Bond prices finally go online

By Felix Salmon
July 1, 2009

At Reuters, I have access to all manner of bond-pricing information. But you, dear reader, probably don’t. Or didn’t, until now.

Welcome to the Bond Section of the Market Data Center. This section includes general bond market information such as news, benchmark yields, and corporate bond market activity and performance information, descriptive data on U.S. Treasury, Agency, Corporate and Municipal Bonds, Credit Rating Information from major rating agencies, and price information with real-time transaction prices for Corporate Bonds (TRACE), Municipal Bonds (MSRB) and end of day prices for U.S. Treasury Bonds.

Three cheers for Finra for doing this — it’s a great public service. But why are they hosting it at


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FINRA’s TRACE system has been available to the public via their website for a while now on their website, back from the their days as the NASD. The site seems to have been updated today, 7/1, with a more user friendly search box, but you’ve been able to see market activity on a certain CUSIP or issue, and see other issues out there from certain issuers on the corporate, muni and government level for a while… not as fancy/details info as Bloomberg, ovbiously, but it DOES help the general public get recent market action.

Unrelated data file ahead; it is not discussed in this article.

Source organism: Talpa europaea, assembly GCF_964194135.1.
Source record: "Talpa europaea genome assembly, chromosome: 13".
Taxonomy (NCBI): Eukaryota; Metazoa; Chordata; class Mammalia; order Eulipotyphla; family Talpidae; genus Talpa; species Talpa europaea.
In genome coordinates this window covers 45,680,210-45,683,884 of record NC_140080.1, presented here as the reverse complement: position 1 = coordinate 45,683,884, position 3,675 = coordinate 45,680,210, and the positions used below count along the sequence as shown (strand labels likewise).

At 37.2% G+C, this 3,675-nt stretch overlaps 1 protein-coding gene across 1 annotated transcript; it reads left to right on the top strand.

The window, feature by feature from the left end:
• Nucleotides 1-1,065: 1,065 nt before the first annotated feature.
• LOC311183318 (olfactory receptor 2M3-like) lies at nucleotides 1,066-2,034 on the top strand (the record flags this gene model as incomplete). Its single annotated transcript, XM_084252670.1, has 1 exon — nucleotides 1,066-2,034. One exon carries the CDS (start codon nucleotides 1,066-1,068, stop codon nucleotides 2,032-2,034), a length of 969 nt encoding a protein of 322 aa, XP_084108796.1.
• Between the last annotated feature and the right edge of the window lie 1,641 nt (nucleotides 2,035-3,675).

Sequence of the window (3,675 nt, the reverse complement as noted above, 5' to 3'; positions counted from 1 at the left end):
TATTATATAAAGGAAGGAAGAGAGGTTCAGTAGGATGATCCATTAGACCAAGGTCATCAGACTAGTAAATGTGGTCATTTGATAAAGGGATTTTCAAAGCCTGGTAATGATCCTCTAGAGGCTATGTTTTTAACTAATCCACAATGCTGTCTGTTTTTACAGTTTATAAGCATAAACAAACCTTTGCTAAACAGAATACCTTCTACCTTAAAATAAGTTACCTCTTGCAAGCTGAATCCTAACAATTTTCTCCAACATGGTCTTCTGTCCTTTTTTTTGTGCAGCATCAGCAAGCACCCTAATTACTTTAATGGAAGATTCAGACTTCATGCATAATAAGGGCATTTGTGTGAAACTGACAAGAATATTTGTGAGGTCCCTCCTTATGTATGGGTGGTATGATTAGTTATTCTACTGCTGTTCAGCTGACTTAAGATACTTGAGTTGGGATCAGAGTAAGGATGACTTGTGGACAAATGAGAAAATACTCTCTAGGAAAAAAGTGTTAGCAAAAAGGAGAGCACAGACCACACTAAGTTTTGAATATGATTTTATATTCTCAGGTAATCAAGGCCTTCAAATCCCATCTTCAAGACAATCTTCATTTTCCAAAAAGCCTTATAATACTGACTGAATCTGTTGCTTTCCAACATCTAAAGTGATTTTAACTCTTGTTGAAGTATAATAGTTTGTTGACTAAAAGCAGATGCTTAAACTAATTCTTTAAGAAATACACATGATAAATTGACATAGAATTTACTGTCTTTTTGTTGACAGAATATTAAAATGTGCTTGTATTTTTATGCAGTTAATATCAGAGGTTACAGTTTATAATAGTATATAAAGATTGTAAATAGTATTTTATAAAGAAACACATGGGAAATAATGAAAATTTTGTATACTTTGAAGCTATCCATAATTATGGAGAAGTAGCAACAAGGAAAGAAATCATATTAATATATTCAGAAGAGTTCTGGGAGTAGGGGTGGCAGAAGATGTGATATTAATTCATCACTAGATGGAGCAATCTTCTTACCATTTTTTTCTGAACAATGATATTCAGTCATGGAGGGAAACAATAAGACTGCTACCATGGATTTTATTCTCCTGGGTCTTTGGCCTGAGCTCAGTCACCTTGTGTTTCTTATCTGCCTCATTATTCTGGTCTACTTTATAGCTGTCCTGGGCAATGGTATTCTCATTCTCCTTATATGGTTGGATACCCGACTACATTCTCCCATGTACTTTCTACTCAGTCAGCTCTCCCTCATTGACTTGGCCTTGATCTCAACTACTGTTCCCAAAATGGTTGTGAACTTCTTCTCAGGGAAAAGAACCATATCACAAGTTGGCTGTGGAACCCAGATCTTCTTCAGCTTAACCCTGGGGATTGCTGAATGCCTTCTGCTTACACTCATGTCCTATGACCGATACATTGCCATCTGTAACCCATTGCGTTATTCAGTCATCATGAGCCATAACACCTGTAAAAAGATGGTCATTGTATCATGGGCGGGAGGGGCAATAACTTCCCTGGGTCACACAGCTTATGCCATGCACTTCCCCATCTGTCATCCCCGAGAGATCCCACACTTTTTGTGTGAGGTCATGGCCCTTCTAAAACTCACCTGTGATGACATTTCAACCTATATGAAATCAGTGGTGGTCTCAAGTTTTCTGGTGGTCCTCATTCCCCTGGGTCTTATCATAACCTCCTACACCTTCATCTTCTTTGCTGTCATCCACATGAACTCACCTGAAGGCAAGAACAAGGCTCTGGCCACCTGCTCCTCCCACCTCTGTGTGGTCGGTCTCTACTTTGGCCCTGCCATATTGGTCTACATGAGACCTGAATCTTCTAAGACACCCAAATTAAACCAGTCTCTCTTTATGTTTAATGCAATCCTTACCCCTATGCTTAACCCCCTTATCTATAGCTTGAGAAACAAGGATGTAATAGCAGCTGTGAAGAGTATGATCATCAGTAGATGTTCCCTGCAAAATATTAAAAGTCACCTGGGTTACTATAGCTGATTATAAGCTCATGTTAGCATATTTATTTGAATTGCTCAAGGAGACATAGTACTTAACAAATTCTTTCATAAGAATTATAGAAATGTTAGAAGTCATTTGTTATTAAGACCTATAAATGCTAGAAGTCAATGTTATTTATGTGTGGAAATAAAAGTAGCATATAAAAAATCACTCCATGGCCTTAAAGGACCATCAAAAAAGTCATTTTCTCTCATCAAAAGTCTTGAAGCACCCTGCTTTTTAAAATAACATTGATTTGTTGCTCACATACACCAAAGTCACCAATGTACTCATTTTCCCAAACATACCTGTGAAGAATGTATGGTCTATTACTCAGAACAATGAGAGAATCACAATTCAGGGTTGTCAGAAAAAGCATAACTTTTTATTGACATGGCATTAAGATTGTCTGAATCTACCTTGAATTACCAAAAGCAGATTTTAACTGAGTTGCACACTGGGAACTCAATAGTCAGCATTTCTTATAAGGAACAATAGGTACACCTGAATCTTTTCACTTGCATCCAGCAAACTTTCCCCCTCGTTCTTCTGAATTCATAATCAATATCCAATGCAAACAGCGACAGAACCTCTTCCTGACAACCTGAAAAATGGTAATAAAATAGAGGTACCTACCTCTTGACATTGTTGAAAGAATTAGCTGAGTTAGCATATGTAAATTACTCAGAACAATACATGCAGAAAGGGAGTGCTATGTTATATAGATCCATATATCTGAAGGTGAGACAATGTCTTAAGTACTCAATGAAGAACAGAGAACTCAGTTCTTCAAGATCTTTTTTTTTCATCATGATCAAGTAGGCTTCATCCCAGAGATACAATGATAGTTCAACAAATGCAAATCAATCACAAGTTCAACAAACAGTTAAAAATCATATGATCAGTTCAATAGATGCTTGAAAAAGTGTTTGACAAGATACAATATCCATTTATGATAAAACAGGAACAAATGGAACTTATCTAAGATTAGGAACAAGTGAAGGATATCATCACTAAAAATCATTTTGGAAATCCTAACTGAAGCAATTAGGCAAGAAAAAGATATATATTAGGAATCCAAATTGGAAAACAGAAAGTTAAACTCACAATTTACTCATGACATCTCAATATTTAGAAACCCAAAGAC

Posted by Levi | Report as abusive

Their press release from the launch (in Fall 2007) didn’t say: es/2007/P036666

Nifty stuff, especially (as with that AIG bond a couple months ago) you can look at a single day’s transactions and see just how well the bond market can shaft you.

WCW – you are absolutely right… you can easily see the large transactions or \”inder-dealer\” transactions (often more on muni bonds, as more retail investors are playing there in the same pool as the big boys)and their pricing vs. the small ones… often LARGE differences in pricing.

Posted by Levi | Report as abusive

nice link

Posted by otto | Report as abusive

That’s very helpful, Felix, thank you.

I don’t know how else to contact you and realize the following is not germane to this topic, but I would be interested in your views on CA’s proposed issuance of IOUs in payment of liabilities and the potential bargaining power this gives the creditor/taxpayer (who might refuse payment in illegal currency and litigate for real money) over the sad state of CA’s budget.

Posted by Thomas Pindelski | Report as abusive

I second Levi’s comment. This has been available for quite a while now; I think it’s misleading to say bond prices “finally” go online “now.”

Posted by mkamdar | Report as abusive